Foreign-born registered nurses comprise up to 15% of the total RNs in the United States, a new study finds.
The RAND Corporation study investigated the number of foreign-educated and foreign-born health workers in the U.S. The study found 5.4% of RNs who were both foreign-born and foreign-educated, with most coming from the Philippines, Canada, India, the United Kingdom and Nigeria.
The investigators also found foreign-born individuals account for up to 24% of the workforce category that includes nursing aides and home aides. The largest numbers in that group were from Mexico, the Philippines, Jamaica, Haiti and the Dominican Republic. It’s estimated around 20% of direct care workers are undocumented.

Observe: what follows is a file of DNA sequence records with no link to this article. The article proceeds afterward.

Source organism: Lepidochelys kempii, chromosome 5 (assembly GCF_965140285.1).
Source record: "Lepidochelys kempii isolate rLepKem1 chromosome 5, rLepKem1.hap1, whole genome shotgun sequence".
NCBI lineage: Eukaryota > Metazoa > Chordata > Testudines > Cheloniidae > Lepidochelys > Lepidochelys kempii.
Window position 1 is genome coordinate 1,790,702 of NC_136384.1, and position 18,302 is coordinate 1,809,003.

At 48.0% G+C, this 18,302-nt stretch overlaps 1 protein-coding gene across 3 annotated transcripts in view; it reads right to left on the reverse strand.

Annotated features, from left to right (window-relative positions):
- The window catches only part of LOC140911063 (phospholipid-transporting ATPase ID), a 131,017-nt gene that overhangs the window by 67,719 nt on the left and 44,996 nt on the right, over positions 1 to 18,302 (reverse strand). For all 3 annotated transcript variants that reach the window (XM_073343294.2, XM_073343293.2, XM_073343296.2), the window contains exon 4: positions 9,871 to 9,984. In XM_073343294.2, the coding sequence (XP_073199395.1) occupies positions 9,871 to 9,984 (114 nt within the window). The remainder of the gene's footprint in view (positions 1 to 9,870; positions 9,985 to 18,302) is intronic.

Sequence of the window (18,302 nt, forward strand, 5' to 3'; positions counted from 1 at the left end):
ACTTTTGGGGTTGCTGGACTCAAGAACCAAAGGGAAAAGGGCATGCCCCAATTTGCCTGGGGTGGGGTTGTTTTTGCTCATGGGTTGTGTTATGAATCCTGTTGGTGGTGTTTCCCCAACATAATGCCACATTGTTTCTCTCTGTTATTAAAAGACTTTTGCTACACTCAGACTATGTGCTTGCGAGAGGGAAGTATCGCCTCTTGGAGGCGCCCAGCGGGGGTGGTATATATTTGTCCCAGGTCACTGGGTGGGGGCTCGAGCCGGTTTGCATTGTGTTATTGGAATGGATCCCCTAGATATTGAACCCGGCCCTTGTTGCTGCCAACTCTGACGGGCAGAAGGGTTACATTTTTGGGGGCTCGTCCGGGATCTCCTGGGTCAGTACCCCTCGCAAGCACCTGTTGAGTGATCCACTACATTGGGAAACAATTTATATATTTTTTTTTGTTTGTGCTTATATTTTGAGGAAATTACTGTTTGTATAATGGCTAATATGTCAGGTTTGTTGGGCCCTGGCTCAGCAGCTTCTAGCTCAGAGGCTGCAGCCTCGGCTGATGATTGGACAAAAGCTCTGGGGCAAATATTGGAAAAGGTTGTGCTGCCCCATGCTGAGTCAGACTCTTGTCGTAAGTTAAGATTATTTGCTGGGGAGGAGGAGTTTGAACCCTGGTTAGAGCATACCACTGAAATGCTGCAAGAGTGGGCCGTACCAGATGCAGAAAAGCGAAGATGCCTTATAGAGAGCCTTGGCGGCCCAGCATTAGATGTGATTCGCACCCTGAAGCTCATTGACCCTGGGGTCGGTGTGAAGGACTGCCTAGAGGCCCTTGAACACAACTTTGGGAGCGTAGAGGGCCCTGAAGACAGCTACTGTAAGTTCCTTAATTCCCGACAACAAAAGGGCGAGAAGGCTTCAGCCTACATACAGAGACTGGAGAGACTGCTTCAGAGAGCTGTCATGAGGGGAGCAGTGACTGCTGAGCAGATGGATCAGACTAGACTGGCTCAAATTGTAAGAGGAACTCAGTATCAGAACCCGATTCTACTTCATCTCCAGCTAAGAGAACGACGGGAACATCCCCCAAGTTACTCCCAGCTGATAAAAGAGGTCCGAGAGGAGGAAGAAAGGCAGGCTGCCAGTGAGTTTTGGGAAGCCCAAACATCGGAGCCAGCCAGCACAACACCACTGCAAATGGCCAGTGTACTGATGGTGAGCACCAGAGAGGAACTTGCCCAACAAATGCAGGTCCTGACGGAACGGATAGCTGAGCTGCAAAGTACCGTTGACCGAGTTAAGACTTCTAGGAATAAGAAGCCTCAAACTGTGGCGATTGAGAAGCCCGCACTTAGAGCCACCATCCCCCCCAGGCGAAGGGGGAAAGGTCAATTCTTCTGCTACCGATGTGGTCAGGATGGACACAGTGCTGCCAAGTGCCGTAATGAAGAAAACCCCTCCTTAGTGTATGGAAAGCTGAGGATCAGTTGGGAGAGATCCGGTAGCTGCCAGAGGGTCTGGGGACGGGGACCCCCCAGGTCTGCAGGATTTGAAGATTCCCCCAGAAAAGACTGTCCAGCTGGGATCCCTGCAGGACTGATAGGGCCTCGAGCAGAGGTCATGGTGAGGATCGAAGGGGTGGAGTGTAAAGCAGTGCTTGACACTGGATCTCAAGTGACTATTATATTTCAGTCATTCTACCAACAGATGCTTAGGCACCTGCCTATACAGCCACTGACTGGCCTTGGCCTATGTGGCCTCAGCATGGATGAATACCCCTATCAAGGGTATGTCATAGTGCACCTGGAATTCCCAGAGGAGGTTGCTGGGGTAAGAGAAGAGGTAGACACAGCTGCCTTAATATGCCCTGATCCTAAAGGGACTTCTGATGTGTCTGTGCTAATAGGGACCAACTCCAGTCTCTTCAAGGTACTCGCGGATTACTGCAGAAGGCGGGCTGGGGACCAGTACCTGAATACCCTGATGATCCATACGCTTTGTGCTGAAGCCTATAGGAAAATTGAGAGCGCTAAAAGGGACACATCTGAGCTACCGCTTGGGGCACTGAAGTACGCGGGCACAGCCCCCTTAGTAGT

There are four types of visas that allow admission to the U.S. for healthcare professionals. The most formalized is for foreign-educated physicians.
Lead author and RAND associate natural scientist Peggy G. Chen, M.D., said that while all foreign workers fill healthcare workforce gaps, policy changes are needed to address the inadequate supply of primary care physicians.
The authors also called for an improved experience for many foreign-born workers, who can be preyed upon. In July, a Colorado businessman was found guilty of human trafficking after he lured nurses from the Philippines to work in nursing homes.